Developing real property in California is notoriously difficult. Given minimal standing requirements, project opponents can and do tie up and delay new development for the mere cost of a filing fee. In order to prevail in such challenges, however, project opponents must do more than make empty arguments without adequate factual or legal support.

This principle is addressed in Walters v. City of Redondo Beach, __ Cal.App.4th __ (2016) (Case No. B258638). In that case, the Court of Appeal for the Second Appellate District affirmed a trial court decision denying a challenge to the City of Redondo Beach’s approval of a conditional use permit for construction of a combination car wash and coffee shop on a vacant lot adjacent to existing homes. The case also raised interesting CEQA issues regarding the scope of the categorical exemption for new construction or conversion of small structures and the unusual circumstances exception to categorical exemptions. My partner, Art Coon, will write about those issues in his CEQA Developments blog.

The background facts in Walters indicate that the City had approved a CUP for a car wash and snack bar on the same property, at the corner of a busy intersection, in 1965. The car wash operated there until 2001, and the property fell into disrepair. Five years later the plaintiffs’ homes were constructed on the abutting property lines. In 2012, the property was considered to be a blight on the area and the City prosecuted the owner for nuisance and other charges. The owner responded by demolishing the remaining structure and proposing to rebuild the car wash.

The Planning Commission denied the first proposal for an express car wash, but later granted a CUP for a full-service car wash and found that it was categorically exempt from CEQA under Guidelines section 15303(c). The CUP included a variety of restrictions, including a limitation on the number of vehicles that could be serviced daily. In addition, the administrative record included a traffic study and a noise study provided by the applicant. The traffic study concluded that the proposed car wash would not change the level of service at the intersection from its present “A” status, even at peak operating times. The noise study determined that the only significant noise source would be the blower/dryer systems inside the car wash tunnel and that the noise would largely be contained by the design and materials to be used in constructing the facility.

The neighbors appealed the decision to the City Council. Before the hearing on the appeal, the owner requested the removal of the restriction on the number of vehicles that could be serviced daily because that restriction would impair the profitability of the car wash. At the appeal hearing, the City Council approved the project with revised conditions. The Council also found that (1) the building site is adequate in size to accommodate the car wash, (2) the car wash has adequate street access and will not have a significant impact on traffic, (3) the car wash will have no adverse effect on abutting properties, (4) the noise that will be generated by the car wash blowers and vacuum drops does not exceed the permitted interior and exterior limits, and (5) the project is exempt from CEQA and will not have a significant effect on the environment.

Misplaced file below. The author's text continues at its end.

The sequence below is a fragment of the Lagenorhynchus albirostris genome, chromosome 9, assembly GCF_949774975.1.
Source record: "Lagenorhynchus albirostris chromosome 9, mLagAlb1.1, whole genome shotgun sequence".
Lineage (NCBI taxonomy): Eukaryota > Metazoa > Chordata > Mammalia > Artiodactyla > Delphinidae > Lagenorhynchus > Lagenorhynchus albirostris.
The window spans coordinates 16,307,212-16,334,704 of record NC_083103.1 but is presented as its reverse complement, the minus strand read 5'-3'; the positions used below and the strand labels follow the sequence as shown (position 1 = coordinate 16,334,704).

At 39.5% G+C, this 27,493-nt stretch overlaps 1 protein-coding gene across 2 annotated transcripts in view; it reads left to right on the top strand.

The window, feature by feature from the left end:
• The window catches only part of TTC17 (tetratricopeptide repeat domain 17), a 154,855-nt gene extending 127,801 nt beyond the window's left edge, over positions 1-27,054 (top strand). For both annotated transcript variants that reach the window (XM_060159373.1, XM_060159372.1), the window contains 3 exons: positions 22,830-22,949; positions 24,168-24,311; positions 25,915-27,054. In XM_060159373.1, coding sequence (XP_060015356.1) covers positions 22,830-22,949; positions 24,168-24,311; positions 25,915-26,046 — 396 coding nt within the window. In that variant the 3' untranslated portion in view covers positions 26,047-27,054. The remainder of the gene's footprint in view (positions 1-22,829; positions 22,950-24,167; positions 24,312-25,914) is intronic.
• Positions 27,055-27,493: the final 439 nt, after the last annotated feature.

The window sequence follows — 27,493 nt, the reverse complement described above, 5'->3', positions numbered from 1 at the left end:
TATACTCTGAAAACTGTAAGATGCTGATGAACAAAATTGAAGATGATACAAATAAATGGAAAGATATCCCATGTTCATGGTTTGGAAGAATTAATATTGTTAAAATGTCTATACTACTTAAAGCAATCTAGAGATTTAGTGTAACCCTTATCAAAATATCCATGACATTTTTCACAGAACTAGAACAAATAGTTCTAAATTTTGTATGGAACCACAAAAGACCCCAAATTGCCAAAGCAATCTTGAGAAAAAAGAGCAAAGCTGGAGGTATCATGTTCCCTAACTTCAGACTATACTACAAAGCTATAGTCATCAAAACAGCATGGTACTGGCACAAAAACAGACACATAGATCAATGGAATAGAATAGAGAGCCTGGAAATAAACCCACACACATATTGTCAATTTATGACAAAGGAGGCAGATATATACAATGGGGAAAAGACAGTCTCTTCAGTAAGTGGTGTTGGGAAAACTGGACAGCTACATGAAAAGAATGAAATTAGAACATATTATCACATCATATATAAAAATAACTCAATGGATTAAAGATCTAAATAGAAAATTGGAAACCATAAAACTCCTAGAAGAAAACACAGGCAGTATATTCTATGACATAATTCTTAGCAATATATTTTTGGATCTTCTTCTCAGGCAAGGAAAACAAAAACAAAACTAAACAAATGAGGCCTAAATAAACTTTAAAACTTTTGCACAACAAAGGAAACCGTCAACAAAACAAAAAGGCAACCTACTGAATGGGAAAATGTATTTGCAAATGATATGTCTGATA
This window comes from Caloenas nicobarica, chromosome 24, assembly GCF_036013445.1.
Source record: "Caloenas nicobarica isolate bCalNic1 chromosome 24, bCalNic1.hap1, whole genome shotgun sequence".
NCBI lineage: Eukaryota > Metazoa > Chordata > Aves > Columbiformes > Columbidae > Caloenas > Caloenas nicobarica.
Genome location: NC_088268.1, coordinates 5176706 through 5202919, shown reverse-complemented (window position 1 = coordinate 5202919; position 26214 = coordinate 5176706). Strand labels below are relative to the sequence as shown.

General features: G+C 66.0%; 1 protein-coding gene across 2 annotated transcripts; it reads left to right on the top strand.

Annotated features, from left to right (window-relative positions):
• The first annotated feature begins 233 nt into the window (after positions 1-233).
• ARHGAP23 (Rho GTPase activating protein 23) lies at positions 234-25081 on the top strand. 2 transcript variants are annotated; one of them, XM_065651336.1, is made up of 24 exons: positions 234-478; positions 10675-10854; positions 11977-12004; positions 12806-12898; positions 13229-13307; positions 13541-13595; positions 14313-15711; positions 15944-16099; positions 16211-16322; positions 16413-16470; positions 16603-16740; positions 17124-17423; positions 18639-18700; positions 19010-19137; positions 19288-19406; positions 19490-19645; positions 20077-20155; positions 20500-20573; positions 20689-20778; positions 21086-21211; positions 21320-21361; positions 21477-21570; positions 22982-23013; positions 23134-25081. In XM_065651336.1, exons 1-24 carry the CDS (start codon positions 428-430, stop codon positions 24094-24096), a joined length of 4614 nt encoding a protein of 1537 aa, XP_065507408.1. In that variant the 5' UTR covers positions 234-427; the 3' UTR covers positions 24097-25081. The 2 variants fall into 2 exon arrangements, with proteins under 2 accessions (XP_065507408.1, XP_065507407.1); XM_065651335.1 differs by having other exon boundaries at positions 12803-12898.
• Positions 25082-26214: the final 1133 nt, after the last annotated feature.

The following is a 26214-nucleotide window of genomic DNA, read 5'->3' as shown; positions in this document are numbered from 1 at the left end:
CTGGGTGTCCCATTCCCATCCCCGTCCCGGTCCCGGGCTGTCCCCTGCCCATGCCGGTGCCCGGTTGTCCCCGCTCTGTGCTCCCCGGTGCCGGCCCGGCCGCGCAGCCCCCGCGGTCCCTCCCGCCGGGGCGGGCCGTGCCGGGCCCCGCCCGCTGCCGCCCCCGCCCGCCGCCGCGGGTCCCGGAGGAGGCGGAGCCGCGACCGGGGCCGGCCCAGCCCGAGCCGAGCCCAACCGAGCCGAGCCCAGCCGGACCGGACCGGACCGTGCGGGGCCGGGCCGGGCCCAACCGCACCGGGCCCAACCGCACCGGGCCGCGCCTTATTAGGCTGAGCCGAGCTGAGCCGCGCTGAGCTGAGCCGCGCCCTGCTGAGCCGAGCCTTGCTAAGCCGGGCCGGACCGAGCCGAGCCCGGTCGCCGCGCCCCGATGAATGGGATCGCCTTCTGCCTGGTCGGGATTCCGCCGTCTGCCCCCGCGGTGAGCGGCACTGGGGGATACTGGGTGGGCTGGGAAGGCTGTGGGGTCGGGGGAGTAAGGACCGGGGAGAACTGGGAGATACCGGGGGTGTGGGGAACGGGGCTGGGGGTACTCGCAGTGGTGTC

The neighbors challenged the CEQA exemption and the City’s approval of the CUP, both of which the trial court denied.

On appeal, the neighbors claimed that in issuing the CUP the City violated the Municipal Code in three respects. First, they argued that the lot has an inadequate size and shape to accommodate the car wash. The court rejected that argument because the lot successfully accommodated a car wash and snack bar for decades. Second, they argued that the noise will disrupt health, safety, and welfare, particularly with respect to noise and traffic. The court rejected that argument because the project, as approved, requires strict compliance with the City’s noise ordinance, and substantial evidence establishes that it will not significantly impact traffic flow in the area. Finally, they argued that “all potential adverse impacts that may be created by a proposed project must be addressed,” which may include a wide range of potential impacts including additional light, glare, noise, vibrations, odors, air or water pollution, traffic, parking, and other potentially undesirable impacts. The court rejected that argument because the record reflects that the City did address these impacts and the City expressly found that the design of the project considers those impacts.

Critically, the court held that the neighbors provided no reliable authority or legal support demonstrating that the City’s findings were not supported by substantial evidence or that they should be reversed. Walters fits in a long line of cases holding that suggestions of error without supporting argument or authority, other than general abstract principles, do not properly present grounds for appellate review. Courts are not required to make an independent, unassisted study of the record in search of error.